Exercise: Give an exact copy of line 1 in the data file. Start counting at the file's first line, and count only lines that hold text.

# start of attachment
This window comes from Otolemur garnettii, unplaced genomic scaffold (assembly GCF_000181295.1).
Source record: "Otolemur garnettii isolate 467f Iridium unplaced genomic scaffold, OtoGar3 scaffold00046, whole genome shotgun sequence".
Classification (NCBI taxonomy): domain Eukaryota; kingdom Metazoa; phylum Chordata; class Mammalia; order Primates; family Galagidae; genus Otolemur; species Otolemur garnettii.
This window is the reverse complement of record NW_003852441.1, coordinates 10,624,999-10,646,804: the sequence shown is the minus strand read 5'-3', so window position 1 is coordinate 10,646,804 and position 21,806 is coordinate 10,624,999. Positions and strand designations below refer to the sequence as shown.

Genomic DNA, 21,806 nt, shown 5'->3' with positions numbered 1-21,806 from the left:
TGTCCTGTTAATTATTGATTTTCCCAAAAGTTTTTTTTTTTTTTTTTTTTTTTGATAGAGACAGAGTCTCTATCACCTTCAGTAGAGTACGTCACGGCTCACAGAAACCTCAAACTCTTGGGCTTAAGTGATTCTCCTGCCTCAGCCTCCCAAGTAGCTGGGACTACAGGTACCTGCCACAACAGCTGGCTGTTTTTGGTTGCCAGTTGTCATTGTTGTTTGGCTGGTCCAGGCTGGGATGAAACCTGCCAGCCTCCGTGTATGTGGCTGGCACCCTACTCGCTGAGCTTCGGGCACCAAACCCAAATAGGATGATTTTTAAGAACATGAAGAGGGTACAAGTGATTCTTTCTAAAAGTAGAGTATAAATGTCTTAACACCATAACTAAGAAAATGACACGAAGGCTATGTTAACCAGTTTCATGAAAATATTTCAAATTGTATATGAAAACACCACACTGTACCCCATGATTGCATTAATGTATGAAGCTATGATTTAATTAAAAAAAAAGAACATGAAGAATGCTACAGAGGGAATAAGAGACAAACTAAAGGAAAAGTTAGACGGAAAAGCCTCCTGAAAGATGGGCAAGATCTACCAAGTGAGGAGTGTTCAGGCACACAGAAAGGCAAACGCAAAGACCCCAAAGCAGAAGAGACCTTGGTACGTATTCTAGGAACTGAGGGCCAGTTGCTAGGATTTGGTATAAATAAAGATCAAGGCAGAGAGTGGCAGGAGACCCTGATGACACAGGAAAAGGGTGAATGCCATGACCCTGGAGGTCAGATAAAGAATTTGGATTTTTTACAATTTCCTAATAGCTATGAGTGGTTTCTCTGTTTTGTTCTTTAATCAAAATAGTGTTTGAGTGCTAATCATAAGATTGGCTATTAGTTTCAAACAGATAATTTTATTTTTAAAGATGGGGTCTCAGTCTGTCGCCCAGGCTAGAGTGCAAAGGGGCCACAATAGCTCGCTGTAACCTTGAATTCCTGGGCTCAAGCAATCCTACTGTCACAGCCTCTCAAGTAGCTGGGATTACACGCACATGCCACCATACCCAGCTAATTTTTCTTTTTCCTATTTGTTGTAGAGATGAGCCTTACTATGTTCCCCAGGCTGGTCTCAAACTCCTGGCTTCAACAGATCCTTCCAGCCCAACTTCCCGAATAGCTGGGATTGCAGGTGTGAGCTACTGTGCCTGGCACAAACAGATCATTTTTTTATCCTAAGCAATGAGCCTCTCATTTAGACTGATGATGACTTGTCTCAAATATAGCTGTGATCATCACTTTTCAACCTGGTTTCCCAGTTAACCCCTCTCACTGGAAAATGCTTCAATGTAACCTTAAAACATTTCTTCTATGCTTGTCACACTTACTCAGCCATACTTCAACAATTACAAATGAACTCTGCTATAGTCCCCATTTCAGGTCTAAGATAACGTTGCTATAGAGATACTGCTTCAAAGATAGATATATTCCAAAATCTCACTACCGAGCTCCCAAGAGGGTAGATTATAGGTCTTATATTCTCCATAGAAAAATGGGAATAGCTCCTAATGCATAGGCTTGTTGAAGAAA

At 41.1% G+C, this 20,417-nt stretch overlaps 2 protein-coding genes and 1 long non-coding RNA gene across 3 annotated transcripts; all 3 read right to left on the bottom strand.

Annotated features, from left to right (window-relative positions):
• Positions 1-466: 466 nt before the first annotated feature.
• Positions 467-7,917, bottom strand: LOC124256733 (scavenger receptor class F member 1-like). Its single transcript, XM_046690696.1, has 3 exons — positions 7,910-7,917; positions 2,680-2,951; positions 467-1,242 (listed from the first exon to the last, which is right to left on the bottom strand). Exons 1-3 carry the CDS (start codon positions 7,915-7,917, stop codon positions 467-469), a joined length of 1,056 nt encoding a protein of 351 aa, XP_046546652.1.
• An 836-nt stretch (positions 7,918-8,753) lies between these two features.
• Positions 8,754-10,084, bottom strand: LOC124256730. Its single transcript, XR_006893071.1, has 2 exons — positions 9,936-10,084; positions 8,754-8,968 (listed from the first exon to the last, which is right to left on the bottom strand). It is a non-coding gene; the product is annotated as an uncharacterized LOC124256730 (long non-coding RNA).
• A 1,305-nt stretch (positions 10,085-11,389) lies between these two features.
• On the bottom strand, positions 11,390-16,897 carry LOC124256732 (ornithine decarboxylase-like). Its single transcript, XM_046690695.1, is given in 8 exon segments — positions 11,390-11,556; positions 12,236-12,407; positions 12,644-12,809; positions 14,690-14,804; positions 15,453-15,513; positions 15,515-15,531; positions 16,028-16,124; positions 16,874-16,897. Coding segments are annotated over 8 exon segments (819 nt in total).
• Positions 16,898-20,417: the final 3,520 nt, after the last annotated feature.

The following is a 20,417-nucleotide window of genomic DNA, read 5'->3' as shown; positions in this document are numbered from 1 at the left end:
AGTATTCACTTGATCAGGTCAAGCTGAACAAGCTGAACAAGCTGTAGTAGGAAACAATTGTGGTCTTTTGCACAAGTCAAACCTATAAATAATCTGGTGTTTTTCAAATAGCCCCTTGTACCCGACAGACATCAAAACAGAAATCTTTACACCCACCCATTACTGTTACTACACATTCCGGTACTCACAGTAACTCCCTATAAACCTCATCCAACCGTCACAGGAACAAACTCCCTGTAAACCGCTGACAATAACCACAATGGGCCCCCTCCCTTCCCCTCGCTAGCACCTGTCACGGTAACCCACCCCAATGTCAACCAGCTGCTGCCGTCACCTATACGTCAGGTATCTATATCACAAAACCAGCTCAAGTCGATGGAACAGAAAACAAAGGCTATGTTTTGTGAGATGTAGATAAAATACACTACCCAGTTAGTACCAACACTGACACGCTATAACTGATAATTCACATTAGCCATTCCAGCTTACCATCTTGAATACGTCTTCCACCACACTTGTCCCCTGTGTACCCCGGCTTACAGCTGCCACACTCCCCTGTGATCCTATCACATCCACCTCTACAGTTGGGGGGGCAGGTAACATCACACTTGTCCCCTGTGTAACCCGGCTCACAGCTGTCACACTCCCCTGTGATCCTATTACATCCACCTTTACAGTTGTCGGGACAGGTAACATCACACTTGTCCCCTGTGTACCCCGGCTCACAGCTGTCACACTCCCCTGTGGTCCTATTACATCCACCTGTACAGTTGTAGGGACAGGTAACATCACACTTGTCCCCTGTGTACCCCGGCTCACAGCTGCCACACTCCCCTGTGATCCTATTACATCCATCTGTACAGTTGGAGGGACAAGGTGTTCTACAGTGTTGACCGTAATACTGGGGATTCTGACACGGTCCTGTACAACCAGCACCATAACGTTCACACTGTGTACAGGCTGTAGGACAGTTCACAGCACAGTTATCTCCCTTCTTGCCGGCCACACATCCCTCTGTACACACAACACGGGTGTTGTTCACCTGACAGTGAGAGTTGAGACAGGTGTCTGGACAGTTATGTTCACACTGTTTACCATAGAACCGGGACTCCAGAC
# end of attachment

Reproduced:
This window comes from Otolemur garnettii, unplaced genomic scaffold (assembly GCF_000181295.1).